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Peter O’Mahony linked to move overseas

first_imgPeter O’Mahony is the latest Irish player to be linked with a big money move to England or France.Reports claim the Munster captain has rejected an I-R-F-U offer to remain on a national deal past 2019.The 28 year old’s current contract ends in July. He is expected to agree a short term deal to be involved in the World Cup in Japan.Speaking to Ronan Quirke on Extra Time last night Munster flanker CJ Stander says that’s the way the game is moving and players need to be selfishlast_img

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Legislative report: Ed Trimmer, 79th District – March 13, 2014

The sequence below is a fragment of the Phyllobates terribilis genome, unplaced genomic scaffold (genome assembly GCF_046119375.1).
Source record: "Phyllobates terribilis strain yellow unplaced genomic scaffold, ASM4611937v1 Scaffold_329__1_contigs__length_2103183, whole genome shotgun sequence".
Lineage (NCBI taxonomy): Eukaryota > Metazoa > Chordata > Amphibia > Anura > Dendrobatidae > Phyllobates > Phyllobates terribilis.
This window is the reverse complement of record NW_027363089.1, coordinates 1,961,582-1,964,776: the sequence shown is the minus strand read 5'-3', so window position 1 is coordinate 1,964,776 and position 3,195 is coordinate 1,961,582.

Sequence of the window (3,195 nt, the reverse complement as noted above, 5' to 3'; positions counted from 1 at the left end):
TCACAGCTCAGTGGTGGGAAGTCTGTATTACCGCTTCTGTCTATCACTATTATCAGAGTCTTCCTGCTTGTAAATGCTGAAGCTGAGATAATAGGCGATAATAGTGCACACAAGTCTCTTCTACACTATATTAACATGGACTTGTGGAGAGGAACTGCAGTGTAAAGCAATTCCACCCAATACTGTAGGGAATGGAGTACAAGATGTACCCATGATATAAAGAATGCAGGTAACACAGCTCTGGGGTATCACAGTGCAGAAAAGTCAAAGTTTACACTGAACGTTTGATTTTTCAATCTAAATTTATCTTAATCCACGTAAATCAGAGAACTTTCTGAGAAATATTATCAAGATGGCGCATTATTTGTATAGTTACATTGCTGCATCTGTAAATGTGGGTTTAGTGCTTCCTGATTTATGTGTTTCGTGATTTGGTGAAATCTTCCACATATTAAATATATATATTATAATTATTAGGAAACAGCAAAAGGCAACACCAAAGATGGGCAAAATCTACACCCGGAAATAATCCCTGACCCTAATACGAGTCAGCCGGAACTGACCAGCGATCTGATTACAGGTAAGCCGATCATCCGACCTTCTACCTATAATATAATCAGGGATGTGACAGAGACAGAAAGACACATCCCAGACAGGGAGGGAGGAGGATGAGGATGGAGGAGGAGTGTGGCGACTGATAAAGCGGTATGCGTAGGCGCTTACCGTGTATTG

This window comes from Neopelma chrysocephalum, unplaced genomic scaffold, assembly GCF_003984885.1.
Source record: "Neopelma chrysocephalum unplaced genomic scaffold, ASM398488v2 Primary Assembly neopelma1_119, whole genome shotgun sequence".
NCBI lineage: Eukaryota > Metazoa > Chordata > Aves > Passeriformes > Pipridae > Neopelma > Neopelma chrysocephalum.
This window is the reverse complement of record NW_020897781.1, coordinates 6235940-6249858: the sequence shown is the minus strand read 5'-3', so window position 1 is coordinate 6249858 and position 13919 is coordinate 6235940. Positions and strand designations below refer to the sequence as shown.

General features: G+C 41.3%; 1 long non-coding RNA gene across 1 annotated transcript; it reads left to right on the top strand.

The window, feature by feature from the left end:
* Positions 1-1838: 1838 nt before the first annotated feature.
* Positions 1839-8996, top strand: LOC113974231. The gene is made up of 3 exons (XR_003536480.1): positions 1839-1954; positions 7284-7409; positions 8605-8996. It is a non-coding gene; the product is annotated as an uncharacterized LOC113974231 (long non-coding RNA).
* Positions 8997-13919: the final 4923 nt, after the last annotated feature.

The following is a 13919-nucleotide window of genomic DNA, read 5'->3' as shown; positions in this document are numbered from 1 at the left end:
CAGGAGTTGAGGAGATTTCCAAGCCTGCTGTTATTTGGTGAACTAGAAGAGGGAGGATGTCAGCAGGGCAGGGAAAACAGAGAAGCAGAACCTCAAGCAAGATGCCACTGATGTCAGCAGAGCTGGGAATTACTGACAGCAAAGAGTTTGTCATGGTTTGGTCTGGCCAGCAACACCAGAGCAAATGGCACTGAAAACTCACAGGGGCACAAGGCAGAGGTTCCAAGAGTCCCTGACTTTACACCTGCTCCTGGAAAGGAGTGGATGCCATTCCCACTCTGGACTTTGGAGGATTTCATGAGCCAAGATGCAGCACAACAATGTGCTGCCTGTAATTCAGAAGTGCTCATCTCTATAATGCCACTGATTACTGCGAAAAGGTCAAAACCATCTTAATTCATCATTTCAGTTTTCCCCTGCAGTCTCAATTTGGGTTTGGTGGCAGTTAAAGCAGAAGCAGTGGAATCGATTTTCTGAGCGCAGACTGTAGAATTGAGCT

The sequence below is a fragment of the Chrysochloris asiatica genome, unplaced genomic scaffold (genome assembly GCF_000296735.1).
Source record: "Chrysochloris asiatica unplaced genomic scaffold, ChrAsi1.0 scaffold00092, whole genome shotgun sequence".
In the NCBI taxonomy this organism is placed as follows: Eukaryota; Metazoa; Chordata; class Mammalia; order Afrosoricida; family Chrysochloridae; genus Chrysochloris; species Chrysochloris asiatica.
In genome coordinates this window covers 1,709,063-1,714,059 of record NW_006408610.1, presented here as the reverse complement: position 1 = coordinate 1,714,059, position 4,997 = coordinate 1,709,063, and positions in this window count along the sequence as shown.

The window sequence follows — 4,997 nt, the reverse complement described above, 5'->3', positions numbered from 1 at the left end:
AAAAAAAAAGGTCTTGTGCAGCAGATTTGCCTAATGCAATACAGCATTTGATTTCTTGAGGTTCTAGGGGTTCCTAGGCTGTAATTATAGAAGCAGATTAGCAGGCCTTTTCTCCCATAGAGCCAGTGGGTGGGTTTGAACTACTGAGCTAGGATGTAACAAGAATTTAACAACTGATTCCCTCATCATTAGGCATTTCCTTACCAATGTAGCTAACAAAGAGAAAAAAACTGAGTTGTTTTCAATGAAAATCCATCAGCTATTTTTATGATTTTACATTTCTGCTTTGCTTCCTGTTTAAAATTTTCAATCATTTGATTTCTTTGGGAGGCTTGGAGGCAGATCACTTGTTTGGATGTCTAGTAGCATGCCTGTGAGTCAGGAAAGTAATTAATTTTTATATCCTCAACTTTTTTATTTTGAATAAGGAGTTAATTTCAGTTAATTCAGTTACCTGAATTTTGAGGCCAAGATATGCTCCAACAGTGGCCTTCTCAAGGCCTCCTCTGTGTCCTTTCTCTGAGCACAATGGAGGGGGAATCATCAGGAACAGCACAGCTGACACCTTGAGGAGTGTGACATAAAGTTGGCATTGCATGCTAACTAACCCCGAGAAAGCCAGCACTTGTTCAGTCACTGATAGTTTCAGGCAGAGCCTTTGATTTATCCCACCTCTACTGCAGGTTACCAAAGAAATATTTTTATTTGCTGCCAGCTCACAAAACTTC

first_imgSchool                                     Capital Outlay State Aid        LOB Equalized State Aid Opponents argue that states can opt-out of the standards.  That is true and that is why they are not a federal mandate. Ed Trimmerby Ed Trimmer, state representative of the 79th District — The Kansas Legislature has reached its halfway point and I wanted to share some of my perceptions and also give you an update on where we are with some of the most important issues discussed to date.  I will group the issues by subject area and break my update into several parts that I will send over the next several days.PART 1 EDUCATIONThe Supreme Court Decision on the “Gannon” school funding issue:The most important education issue to legislators and the public, alike, is the recent Kansas Supreme Court decision regarding school funding.  The court split its decision between two concepts; equity and adequacy of funding.Two issues were raised in regard to equity.  The court ruled that the elimination of equalized capital outlay funds in 2010, which reduced funding to about 2/3 of Kansas school districts, and the reduction of equalized Local Option Budget (LOB) funding to low valuation districts, created a significant inequity among schools.  The court suggested that if about 129 million dollars would be added to remove these inequities, the finance formula would be constitutional in regard to equity.  The following table shows how much of an increase schools in the 79th district would receive if the Legislature allocates the full 129 million dollars. Local property taxpayers should be happy about this decision because the increased equalized LOB funds, which would affect all schools in the 79th district, would allow school districts to raise their LOB budgets up to the 30% maximum without raising property taxes and any amount above the 30 percent maximum LOB would have be used to reduce local property taxes.In regard to adequacy, the court sent the proposed increase to the Base State Aid Per Pupil (BSAPP) back to the lower court for more study, using a Kentucky model, which bases adequacy on more than just “At-Risk” funding.The legislature could, of course, decide to ignore the court ruling or move funds from other education budget areas but that could result in the court nullifying the LOB altogether which would remove about 25% of school funding statewide. Health Education in Public Schools:A bill to change the current law on health education has stalled in the House Education Committee at this point.  Current law allows parents to see all curriculum used in a district’s health class.  Parents can also opt their children out of a health program if they choose.  Because of one case of an inappropriate poster in one school, which was dealt with by the local district, the new bill would require all districts to have an opt-in requirement for participation in a health class.  The majority of committee members were not in favor of the bill because of the following issues:These courses have been successful in reducing the number of sexually transmitted diseases.  Unfortunately, these diseases still remain a problem in Kansas.  In the first six months of 2013 more that 2000 Kansas children ages 15-19 contracted a sexually transmitted disease.  There is still a need for this information to reach our children. The opt-in provision would mean that parents, who do not take an active role in their children’s education, would be less likely to enroll their students in a health class.  Many education and health professionals feel these are the children who are most at risk of contracting a sexually transmitted disease.  Sex education should be taught at home, but the reality is that in many homes it isn’t. Opponents argue that certain stories about alternative lifestyles and sex education would be mandated.  None of the currently adopted standards require the use of any specific materials. That is up to each district.  The standards focus on comprehension skills, math skills, science discovery skills and social science concepts. Opponents argue that the standards will take away local control.  Local districts are allowed to establish the curriculum, select textbooks, and determine how the standards would be incorporated into their curriculum.  The federal No Child Left Behind program forced all districts to teach to the same test.center_img Close Forgot password? Please put in your email: Send me my password! Close message Login This blog post All blog posts Subscribe to this blog post’s comments through… RSS Feed Subscribe via email Subscribe Subscribe to this blog’s comments through… RSS Feed Subscribe via email Subscribe Follow the discussion Comments Logging you in… Close Login to IntenseDebate Or create an account Username or Email: Password: Forgot login? Cancel Login Close WordPress.com Username or Email: Password: Lost your password? Cancel Login Dashboard | Edit profile | Logout Logged in as Admin Options Disable comments for this page Save Settings You are about to flag this comment as being inappropriate. Please explain why you are flagging this comment in the text box below and submit your report. The blog admin will be notified. Thank you for your input. There are no comments posted yet. Be the first one! Post a new comment Enter text right here! Comment as a Guest, or login: Login to IntenseDebate Login to WordPress.com Login to Twitter Go back Tweet this comment Connected as (Logout) Email (optional) Not displayed publicly. Name Email Website (optional) Displayed next to your comments. Not displayed publicly. If you have a website, link to it here. Posting anonymously. Tweet this comment Submit Comment Subscribe to None Replies All new comments Comments by IntenseDebate Enter text right here! Reply as a Guest, or login: Login to IntenseDebate Login to WordPress.com Login to Twitter Go back Tweet this comment Connected as (Logout) Email (optional) Not displayed publicly. Name Email Website (optional) Displayed next to your comments. Not displayed publicly. If you have a website, link to it here. Posting anonymously. Tweet this comment Cancel Submit Comment Subscribe to None Replies All new comments Belle Plaine                                         $18,962                                   $244,421Oxford                                                 $0                                            $122,041Udall                                                   $0                                            $113,666Winfield                                              $206,069                                 $664,434 Opponents argue that the common core standards are a vehicle for the federal government to gather individual student information.  No new reports to the federal government are required and all data is sent as aggregate data.  No individual student would be identified.  The bill would make it impossible for educational institutions in Kansas to send transcripts to any out of state college or entity.In addition, common core standards have been embraced by the U.S. Military and most corporations, because they would help schools standardize concepts from state to state at each grade level. This would benefit students who move from district to district.  For example, if the math concepts of division are taught at one grade level in all schools a student who moves from one school to another or one state to another would not miss out on learning these concepts.  The local district would still control how these concepts would be taught.My next update will include but may not be limited to discussion of the Religious Freedom bill, the Spanking bill, and the Renewable Portfolio Energy Standards bill. Opponents argue that students would only study test questions.  The tests have not been written at this point, but will not be multiple choice as the “No Child Left Behind” program requires. Common Core Standards:A bill has been heard in committee and there were more than seventy conferees, about half in favor of elimination of the standards and half against.  I believe most of the comments against the common core standards, while well meaning, were based on misinformation provided by a few interest groups.  The following is a list of arguments against the standards and what I believe are the reasons why the majority of the committee currently opposes elimination of the standards.  I believe these reasons are why the same legislation failed in the House last session.Opponents of the common core standards believe they are a federal mandate.  Common core standards were created by the Association of State Governors and the Council of State Education officers.  Kansas was a voting member of this compact and has created its own standards called Kansas College and Career Readiness Standards.  Kansas is also creating its own assessments.  The “No Child Left Behind” program was a federal mandate, which is why states decided to create an alternative. Opponents argue that the standards are too low and not rigorous enough.  All educational professionals, from whom we heard, believe the standards would be more rigorous.  They also believe the standards allow teachers the freedom to teach concepts and not just answers to test questions.  The standards allow for project based learning which Finland uses effectively and is why they top the charts on international assessments.last_img read more